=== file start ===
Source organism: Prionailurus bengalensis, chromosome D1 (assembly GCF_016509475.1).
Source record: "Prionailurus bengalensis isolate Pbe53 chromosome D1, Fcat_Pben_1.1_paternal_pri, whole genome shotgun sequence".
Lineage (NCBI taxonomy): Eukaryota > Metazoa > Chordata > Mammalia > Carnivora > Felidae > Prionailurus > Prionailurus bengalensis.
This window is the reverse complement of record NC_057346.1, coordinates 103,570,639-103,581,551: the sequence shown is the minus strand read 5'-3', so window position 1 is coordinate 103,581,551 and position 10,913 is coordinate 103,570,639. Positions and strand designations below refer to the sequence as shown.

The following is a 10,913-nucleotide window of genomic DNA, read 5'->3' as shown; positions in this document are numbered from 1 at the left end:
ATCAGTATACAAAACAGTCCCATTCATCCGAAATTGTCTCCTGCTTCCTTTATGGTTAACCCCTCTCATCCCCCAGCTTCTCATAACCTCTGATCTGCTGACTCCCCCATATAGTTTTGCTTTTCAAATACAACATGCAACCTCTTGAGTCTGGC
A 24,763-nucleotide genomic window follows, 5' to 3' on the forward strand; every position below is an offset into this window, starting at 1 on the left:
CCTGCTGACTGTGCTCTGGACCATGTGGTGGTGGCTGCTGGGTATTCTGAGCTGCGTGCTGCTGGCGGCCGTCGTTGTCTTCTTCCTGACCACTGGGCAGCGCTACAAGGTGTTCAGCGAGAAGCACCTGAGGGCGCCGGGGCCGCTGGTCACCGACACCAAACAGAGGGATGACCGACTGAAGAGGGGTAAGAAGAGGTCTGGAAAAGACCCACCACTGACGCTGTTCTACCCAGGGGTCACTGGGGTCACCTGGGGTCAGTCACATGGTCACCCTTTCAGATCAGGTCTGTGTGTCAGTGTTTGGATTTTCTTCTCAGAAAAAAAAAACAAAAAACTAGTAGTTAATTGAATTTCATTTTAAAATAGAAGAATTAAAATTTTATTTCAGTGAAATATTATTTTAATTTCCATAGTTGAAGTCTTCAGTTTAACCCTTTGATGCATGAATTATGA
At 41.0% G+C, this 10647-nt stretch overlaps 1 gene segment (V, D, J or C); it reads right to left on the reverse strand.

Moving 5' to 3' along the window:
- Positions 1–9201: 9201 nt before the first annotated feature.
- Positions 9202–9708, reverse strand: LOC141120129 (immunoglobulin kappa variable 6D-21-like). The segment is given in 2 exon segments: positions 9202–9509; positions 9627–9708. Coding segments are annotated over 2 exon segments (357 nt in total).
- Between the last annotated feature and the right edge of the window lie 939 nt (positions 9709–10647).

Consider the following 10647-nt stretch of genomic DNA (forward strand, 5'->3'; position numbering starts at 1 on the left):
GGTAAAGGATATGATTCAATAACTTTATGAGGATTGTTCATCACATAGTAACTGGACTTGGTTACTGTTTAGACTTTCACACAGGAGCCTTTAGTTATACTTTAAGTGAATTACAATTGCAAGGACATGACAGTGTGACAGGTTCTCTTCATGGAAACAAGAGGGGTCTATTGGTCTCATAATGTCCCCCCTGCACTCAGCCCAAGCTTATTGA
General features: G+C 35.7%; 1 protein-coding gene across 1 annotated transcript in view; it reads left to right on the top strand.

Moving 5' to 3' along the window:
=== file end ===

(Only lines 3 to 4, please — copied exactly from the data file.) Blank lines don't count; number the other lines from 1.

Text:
Lineage (NCBI taxonomy): Eukaryota > Metazoa > Chordata > Mammalia > Carnivora > Felidae > Prionailurus > Prionailurus bengalensis.
This window is the reverse complement of record NC_057346.1, coordinates 103,570,639-103,581,551: the sequence shown is the minus strand read 5'-3', so window position 1 is coordinate 103,581,551 and position 10,913 is coordinate 103,570,639. Positions and strand designations below refer to the sequence as shown.